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Perry's Index to the Aesopica

Fables exist in many versions; here is one version in English:


A fox climbing up over a fence was about to slip and fall, so she reached out and grabbed hold of a bramble bush but the brambles scratched the soft padding of the fox's paws. Stung by the sharp pain, the fox asked the bramble bush why she had acted so cruelly, when the fox had simply grabbed onto her for help. The bramble replied, 'My dear, you must be out of your mind to grab hold of someone like me, since I am the one who always grabs everyone else!'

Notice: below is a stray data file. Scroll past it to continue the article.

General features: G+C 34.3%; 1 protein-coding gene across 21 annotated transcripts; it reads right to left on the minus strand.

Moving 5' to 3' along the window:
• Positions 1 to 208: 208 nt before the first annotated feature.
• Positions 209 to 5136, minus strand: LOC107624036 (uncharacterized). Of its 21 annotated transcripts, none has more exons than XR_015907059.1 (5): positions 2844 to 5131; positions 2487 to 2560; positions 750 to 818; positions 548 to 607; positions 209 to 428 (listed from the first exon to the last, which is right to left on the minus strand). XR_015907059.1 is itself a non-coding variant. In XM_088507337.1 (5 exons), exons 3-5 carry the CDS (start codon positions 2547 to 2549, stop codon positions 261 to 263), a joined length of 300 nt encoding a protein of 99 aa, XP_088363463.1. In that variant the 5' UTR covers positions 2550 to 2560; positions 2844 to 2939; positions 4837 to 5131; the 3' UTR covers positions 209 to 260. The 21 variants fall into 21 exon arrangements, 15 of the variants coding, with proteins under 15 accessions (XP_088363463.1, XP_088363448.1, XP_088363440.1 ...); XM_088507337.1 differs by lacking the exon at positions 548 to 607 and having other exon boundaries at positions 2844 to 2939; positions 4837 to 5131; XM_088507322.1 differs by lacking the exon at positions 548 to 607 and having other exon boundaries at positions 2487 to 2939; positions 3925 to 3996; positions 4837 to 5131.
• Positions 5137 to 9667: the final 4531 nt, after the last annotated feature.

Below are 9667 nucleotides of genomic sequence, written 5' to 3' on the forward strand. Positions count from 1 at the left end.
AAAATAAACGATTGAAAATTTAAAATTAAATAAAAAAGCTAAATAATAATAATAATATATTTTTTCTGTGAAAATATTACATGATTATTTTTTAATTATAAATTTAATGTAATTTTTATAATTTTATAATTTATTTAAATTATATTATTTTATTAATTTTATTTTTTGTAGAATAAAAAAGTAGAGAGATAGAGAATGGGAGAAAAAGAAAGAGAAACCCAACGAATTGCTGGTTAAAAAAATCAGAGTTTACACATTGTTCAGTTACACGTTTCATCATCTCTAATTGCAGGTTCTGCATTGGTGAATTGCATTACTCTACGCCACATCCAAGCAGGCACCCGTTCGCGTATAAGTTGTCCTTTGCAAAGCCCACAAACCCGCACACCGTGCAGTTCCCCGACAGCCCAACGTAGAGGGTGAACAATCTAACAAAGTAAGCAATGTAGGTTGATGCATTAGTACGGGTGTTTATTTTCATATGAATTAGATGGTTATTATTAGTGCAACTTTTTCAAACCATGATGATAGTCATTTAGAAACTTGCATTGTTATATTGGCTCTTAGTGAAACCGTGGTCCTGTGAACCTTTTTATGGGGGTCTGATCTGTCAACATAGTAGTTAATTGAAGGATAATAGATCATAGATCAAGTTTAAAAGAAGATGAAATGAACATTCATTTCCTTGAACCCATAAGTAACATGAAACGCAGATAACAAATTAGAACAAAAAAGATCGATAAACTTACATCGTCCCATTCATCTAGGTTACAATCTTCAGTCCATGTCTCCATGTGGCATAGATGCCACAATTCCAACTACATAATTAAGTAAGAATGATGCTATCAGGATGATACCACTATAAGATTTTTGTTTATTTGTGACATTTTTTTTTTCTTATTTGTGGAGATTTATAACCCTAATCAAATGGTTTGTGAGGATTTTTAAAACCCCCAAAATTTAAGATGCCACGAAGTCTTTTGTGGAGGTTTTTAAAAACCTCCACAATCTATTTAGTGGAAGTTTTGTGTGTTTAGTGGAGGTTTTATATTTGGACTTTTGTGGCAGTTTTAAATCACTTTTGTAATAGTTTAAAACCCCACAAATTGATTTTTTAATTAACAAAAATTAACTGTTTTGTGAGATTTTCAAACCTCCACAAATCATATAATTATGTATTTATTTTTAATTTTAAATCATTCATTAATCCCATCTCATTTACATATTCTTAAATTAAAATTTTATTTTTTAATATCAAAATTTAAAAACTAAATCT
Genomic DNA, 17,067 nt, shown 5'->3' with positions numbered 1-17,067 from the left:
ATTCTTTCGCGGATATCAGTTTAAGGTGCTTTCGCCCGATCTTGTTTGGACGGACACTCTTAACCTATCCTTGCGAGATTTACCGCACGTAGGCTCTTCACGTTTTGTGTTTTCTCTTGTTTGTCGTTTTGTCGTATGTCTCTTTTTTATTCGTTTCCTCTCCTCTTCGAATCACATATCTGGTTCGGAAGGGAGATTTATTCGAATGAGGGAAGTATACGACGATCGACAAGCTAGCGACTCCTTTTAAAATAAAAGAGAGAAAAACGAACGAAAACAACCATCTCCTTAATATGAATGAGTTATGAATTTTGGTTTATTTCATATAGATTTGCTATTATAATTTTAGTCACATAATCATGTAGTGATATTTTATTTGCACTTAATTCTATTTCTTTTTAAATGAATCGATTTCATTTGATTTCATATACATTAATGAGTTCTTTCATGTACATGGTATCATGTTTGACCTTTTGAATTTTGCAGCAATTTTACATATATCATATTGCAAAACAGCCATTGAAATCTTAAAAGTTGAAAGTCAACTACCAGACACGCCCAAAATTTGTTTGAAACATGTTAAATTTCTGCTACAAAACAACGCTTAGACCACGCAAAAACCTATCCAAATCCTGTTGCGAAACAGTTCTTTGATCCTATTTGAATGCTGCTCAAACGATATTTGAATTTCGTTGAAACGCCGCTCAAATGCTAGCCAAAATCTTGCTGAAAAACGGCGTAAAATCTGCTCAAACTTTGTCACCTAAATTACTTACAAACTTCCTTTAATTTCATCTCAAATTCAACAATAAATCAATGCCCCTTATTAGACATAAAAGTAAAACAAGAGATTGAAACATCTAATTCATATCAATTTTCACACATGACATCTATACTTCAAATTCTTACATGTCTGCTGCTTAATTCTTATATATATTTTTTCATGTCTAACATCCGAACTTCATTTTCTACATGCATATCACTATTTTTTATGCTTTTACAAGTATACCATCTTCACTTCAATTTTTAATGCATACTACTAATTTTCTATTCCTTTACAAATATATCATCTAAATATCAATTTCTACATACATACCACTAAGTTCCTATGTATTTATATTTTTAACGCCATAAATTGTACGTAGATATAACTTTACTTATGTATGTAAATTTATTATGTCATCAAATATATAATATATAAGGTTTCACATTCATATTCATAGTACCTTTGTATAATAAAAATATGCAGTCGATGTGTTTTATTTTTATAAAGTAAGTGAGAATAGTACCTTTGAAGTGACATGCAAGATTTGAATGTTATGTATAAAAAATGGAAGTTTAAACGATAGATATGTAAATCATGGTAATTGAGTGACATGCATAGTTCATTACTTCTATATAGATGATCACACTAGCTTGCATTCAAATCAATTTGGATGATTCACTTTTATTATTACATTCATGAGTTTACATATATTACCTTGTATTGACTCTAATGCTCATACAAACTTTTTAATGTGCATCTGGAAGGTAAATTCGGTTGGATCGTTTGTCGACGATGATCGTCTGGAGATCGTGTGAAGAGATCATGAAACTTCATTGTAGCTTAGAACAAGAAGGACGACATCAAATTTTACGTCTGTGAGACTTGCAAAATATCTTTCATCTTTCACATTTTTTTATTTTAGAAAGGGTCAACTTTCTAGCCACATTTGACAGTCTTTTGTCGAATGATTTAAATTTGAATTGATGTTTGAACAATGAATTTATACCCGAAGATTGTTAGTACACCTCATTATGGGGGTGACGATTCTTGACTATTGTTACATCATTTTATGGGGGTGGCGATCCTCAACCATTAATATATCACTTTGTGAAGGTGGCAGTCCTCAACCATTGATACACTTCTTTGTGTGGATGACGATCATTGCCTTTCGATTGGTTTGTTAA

The same is true about people: it is foolish to expect help from someone who is naturally unkind.

Source: Aesop's Fables. A new translation by Laura Gibbs. Oxford University Press (World's Classics): Oxford, 2002.
NOTE: New cover, with new ISBN, published in 2008; contents of book unchanged.

Perry 19: Caxton 6.5 [English]
Perry 19: Gibbs (Oxford) 306 [English]
Perry 19: L'Estrange 101 [English]
Perry 19: Townsend 285 [English]
Perry 19: Steinhowel 6.5 [Latin, illustrated] Mannheim University Library
Perry 19: Chambry 31 [Greek]

You can find a compilation of Perry's index to the Aesopica in the gigantic appendix to his edition of Babrius and Phaedrus for the Loeb Classical Library (Harvard University Press: Cambridge, 1965). This book is an absolute must for anyone interested in the Aesopic fable tradition. Invaluable.